I just returned from leading a glorious tour up north in Italy, to Vicenza, the city of Palladio, and Venice, La Serenissima. In addition to having a blast with a return group of travelers — plus two new friends — I had some nice inspiration time on trains and in my room. Here’s the first story to emerge . . . LDJ
Gabriele, and his blonde spotted dog, 16 years old and nearly deaf and blind, walk slowly together in sestiere San Marco, looking curiously like brothers. Gabriele’s sandy grey ponytail and the dog’s floppy sandy ears move in time to the water in the canals being stirred by the pivoting gondolas in front of the Hard Rock Café. The staff at our hotel know Gabriele and his dog. They approve of our encounter when we tell them the story later.
The two go to work at the small art store every day. The dog takes up his post on a raised canvas bed behind the cash register. He is even too old to greet the customers any more. He just sleeps, shifting every now and again to catch a sea bird in his dreams.
Gabriele, meanwhile, gets the shop ready for the tourists – too many tourists, he says. They buy a postcard or two or a cheap print of the Rialto Bridge and leave. But they are not his market anyway. No, Gabriele is here for the artists of Venice. He sells what they most need: canvas, brushes, paints, mats, drawing pencils, and fine Venetian papers to line the covers of hand-made books. The tourists see none of this.
We speak to Gabriele and ask about an artist whose work we have just seen on the island of Torcello the previous day. His name is Leonardo D’Este. Gabriele’s eyes widen as we say the name. Yes, he says, he is a friend. A most gifted artist. A customer too, he says — he was just here yesterday buying supplies. He says “Leonardo” and puts out one hand, palm up. Then he says “Leonardo” again and puts out the other hand. It is a comparison. The two Leonardos. We all agree.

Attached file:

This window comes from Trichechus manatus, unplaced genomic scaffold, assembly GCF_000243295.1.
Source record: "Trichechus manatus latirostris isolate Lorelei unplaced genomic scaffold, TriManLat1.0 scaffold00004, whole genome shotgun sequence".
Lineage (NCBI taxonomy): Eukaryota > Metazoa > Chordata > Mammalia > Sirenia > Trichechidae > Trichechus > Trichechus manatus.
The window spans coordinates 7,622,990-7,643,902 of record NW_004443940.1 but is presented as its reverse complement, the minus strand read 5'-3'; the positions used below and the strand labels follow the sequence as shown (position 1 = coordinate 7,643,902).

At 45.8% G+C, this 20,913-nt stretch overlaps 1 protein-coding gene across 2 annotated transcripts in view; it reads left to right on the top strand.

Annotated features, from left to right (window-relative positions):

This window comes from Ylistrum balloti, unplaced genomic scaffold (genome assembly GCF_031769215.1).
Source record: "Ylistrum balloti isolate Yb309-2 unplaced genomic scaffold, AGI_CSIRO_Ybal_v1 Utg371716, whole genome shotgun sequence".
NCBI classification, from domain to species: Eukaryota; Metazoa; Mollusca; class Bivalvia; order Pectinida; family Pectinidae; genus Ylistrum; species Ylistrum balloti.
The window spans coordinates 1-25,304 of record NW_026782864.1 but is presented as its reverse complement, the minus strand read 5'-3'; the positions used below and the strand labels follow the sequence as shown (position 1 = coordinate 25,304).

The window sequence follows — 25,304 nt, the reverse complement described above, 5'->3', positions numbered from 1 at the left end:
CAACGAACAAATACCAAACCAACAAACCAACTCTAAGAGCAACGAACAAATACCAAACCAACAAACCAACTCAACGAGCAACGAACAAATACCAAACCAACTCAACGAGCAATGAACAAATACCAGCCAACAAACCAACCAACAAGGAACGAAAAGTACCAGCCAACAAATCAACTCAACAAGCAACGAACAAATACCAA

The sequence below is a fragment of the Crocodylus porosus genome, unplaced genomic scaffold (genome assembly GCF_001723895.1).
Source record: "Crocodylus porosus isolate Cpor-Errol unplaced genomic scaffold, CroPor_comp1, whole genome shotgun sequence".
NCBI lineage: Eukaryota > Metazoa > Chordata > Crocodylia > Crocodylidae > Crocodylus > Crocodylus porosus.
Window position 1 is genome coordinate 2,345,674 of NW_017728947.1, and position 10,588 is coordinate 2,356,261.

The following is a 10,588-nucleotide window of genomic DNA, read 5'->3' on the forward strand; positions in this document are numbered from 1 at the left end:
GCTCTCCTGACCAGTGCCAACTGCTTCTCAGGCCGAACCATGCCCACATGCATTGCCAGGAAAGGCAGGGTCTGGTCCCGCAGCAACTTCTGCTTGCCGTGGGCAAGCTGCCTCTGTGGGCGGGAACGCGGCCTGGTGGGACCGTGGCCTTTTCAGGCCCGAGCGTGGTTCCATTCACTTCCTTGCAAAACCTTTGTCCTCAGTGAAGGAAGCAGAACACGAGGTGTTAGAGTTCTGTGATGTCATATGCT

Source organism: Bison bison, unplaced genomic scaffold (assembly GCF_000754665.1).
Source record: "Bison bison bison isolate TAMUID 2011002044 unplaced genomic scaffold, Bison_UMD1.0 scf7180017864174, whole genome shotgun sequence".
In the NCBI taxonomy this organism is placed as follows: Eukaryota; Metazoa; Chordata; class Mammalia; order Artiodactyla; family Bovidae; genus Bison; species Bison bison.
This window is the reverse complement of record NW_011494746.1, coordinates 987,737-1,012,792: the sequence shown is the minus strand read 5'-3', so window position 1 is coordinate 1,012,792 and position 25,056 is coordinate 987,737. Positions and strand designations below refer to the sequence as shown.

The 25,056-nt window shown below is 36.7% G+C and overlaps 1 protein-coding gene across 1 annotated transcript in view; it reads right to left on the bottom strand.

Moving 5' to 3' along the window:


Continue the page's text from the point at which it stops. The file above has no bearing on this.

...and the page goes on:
Young Leonardo (age 44) is a master portraitist. We tell Gabriele the story of how we met his mother, Aurora, on Burano, at the restaurant where he works as a waiter. He was not there, but another waiter called Aurora and told her that some people had come to speak to Leonardo. He was back in Venice, buying supplies, it seems. We told Gabriele about how she is so proud of her son that she took us to his studio to see his work, apologizing as we walked for the humbleness of what we were about to see and the fact that nearby construction was making a lot of dust.
He paints in the morning, when the light is good, and then works at the restaurant when he is finished. He does only commissions, it turns out, and only from life. Never from photographs. When we saw his work at the restaurant Villa 600 on Torcello, we thought we were looking at old masterworks. Rembrandt, perhaps, or possibly John Singer Sargent. But on careful study, it is clear that he has contemporized their style a bit, while maintaining the old light emerging miraculously from the dark background. The faces are fantastic. Genius.
Leonardo’s small studio is strewn with books by both Rembrandt and Sargent. He is self-taught, and he studies them. His latest commission is enormous – an El Greco-sized full body portrait of a man with a background of glorious red and gold fabric. The portrait takes up most of the studio. Aurora shows us where the subject stands, where Leonardo stands, how he runs up to get close and copy the details, then runs back for a full view. We saw some completed works, one better than the next. He even had a small unfinished self-portrait which helped fill in some of the blanks about who Leonardo is. His is an interesting face: narrow, imperfect, not beautiful, but full of character. And maybe a little sadness, or maybe we are bringing that.
In any case, the studio is small, devoid of any kind of technology save electric lights. This drives his mother mad. No telefonino, she laments. Perhaps he is missing another commission and she cannot reach him. I will kill him; no, really, I will kill him, she says in her Venetian dialect which, astonishingly, we sort of understand. But that is not the case.
We leave our information with Aurora and tell her we’d like to contact Leonard for a self-portrait. This shocks her, and we have to say it several times. We want a portrait of her son, the son we have never met? Yes. He is a master and we want his self-portrait while it is still affordable. I think she is not sure of us, but agrees to tell him when he returns.
Next day we meet Gabriele and his dog. It seems that while we were talking to Aurora, Leonardo was here with Gabriele, buying more paint. Incredible. The dog shifts gently in his bed. Perhaps there is a little smile.